The Real Story How Boat Racing Lost the Best Competition Venue in the West

Occasionally the subject of Long Beach Marine Stadium comes up during conversations among boat racers and fans. Inevitably someone offers up their version of how and why boat racing got aced out of the Stadium, and invariably most of the accounts are terribly inaccurate and just flat-out wrong. Forty-five years after the fact, maybe this isn’t a big deal any more, and possibly a boring topic to most, but nonetheless, it was critically important then and still very relevant today.

For those not old enough to remember or never attended during the ‘golden years’ (late 1960s through the mid-1970s) of boat racing at the Stadium, here’s how it all went down.

In those days, the Stadium boat racing calendar looked something like this. The Southern California Speedboat Club (SCSC) had traditional circle boat racing dates on Memorial Day, Fourth of July and Labor Day weekends. The Long Beach Boat & Ski Club (LBBSC) did their annual Regatta of Champions event the last week of April. And the National Drag Boat Association (NDBA) squeezed drag races on available weekends in the spring, summer and early fall. Race fans could count on at least seven or eight Stadium events each year

So what was this place? In preparation for the Southern California hosted Summer Olympics of 1932, Long Beach approved construction of the first man-made competition rowing stadium in the U.S. It was built on the Alamitos Bay Estuary by removing over 700 million cubic yards of mud and sand. When it officially opened on July 23, 1932, it was approximately one-mile long and one-hundred yards wide at a depth of five to seven feet at extreme low tide. SCSC started powerboat racing there in 1946.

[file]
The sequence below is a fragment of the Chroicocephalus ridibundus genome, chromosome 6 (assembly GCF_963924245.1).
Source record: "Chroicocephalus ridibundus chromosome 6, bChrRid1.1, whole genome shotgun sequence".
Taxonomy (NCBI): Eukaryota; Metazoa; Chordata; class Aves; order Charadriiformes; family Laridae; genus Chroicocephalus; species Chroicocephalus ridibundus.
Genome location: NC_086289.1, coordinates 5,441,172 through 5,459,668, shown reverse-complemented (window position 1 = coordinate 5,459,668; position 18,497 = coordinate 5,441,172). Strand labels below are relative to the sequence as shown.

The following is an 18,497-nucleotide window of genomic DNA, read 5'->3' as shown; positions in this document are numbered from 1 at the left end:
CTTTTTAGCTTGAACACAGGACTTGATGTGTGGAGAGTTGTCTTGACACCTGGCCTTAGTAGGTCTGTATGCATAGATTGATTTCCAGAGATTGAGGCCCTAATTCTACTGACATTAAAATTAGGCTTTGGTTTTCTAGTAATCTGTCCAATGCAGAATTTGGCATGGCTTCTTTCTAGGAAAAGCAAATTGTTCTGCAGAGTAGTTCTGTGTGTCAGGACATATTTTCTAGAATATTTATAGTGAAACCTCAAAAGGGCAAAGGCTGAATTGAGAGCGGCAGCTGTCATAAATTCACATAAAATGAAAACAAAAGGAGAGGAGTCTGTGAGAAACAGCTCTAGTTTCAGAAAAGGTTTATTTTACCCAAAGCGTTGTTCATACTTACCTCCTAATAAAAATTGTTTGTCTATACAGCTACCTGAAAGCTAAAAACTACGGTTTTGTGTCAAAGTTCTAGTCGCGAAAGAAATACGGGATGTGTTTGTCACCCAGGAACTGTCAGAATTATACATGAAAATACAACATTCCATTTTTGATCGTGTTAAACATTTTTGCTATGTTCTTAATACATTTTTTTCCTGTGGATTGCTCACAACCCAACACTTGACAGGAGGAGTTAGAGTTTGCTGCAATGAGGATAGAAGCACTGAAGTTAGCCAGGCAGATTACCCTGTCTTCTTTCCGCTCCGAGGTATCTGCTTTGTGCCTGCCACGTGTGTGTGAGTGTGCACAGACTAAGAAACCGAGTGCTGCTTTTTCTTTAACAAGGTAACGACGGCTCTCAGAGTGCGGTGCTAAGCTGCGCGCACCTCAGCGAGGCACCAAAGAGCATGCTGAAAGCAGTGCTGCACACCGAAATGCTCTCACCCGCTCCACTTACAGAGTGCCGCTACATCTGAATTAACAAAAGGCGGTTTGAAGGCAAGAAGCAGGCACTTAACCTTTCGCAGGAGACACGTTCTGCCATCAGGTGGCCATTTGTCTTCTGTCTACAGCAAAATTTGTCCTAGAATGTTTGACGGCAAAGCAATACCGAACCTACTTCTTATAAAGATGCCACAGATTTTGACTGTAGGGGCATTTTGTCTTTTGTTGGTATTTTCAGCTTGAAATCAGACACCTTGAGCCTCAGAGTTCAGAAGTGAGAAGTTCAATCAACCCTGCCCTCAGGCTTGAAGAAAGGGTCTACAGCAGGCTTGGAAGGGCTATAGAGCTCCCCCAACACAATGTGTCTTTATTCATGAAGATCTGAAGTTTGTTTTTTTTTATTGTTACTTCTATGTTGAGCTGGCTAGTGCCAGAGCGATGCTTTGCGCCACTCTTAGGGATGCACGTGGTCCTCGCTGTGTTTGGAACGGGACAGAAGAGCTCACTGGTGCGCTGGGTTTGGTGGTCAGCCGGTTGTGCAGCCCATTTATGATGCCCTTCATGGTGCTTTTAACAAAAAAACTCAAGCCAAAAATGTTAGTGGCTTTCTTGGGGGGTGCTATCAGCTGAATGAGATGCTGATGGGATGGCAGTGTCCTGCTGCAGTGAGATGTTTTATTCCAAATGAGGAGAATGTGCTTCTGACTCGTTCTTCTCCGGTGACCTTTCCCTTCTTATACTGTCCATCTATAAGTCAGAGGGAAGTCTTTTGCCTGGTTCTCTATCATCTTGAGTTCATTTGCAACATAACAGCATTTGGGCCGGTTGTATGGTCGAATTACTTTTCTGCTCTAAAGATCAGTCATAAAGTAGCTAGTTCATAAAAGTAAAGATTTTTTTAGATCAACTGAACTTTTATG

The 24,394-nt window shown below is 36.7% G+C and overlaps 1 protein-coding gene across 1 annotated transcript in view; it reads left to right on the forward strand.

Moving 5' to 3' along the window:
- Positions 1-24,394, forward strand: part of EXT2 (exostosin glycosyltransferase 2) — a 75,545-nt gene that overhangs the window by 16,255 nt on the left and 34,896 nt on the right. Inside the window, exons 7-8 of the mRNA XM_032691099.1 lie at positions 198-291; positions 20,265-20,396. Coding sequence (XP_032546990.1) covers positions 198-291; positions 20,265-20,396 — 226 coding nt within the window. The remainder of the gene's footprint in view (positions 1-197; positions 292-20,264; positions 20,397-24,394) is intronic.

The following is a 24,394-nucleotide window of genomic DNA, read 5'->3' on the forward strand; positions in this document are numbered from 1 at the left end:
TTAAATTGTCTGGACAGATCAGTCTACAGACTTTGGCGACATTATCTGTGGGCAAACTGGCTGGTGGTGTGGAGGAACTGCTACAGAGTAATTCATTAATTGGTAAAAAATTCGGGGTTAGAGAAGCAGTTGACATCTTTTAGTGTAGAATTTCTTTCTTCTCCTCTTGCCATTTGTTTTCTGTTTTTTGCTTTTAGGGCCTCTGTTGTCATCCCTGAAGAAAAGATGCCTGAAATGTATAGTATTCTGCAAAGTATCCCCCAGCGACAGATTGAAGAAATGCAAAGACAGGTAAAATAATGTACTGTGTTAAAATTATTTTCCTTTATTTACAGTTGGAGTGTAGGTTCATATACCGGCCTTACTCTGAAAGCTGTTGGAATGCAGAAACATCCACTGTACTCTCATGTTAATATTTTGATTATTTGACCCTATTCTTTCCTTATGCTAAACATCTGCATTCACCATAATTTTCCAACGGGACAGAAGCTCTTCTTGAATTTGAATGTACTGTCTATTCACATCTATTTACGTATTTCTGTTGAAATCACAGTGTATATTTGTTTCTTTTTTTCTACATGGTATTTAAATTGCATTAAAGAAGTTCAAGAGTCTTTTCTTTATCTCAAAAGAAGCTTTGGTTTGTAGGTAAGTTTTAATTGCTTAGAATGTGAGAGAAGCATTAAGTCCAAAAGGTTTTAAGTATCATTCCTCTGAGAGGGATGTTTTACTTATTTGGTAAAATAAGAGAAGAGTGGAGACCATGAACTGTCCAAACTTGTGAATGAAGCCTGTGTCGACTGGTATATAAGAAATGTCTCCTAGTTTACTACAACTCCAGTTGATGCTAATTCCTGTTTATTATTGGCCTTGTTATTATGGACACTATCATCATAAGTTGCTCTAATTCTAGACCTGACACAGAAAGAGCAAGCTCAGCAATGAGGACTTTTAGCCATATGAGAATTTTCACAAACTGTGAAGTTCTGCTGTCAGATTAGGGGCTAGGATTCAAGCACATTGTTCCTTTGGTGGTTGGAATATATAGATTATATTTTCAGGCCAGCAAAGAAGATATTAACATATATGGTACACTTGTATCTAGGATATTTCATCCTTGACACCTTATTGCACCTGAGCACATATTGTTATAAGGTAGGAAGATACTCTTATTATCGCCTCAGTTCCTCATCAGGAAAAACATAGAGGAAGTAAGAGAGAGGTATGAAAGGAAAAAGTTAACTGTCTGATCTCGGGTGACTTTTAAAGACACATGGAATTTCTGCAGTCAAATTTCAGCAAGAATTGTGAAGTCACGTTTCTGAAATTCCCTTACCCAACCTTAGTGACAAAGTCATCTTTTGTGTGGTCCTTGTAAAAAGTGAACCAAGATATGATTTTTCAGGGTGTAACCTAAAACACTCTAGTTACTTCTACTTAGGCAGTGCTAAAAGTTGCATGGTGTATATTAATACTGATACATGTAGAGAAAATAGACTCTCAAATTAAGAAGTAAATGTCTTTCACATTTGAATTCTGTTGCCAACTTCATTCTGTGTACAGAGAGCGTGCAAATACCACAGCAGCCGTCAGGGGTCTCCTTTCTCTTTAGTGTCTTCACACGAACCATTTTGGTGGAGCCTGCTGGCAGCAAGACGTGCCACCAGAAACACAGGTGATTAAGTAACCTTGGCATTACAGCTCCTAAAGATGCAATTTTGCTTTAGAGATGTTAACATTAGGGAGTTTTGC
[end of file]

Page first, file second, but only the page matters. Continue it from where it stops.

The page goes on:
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It wasn’t long before boat racers and fans of the sport acknowledged this was the finest powerboat racing facility in the west, if not the entire country. Spectating was ideal, water conditions always near perfect thanks to its gradual sloping wave dissipating rock-lined shoreline and two huge concrete launch ramps for easy in and out access.

The Stadium was also a money-machine for those who conducted the events, compensating the City with only a nominal percentage usage fee of the paid gate. It was a securely fenced venue with multiple entrances and exits. Because it was located in Long Beach, only minutes from the 405 San Diego Freeway, it was convenient and accessible to a population center of millions.
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Understandably, the popularity of Marine Stadium boat racing skyrocketed in the late 1960s and into the early and mid-1970s, And things were going along just fine until a handful of residential neighbors began to lodge complaints with the City about traffic (parking), occasional unruly people leaving the facility, trash and noise.

At first, it appeared to be manageable problems and the three primary Stadium users (SCSC, NDBA and LBBSC) were pro-active in addressing those issues at the City level. As races became larger and more successful in the early 1970s, complaints became louder and more organized too.

Although one might think that the most persistent and loudest objections would have come from nearby residential neighbors, they did not. In fact, racers organized a door-to-door canvassing of the homes within a half mile radius of the Stadium and the results were overwhelmingly positive in favor of the boat races
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So who was complaining? It was largely a small homeowners association group (Alamitos Heights) more than a half-mile from the northeastern end of the Stadium. Working in their favor, however, was the fact that they struck up a bond with a newly elected (1972) sympathic and ambitious local City councilwoman, Brooklyn born, Renee Simon to lead their crusade to shut down boat racing.

Simon was a dynamo of sorts for Long Beach politics, very involved with redevelopment projects and City recreation. What she also had was her eye on the big prize, running for Long Beach mayor at some time in the not too distant future.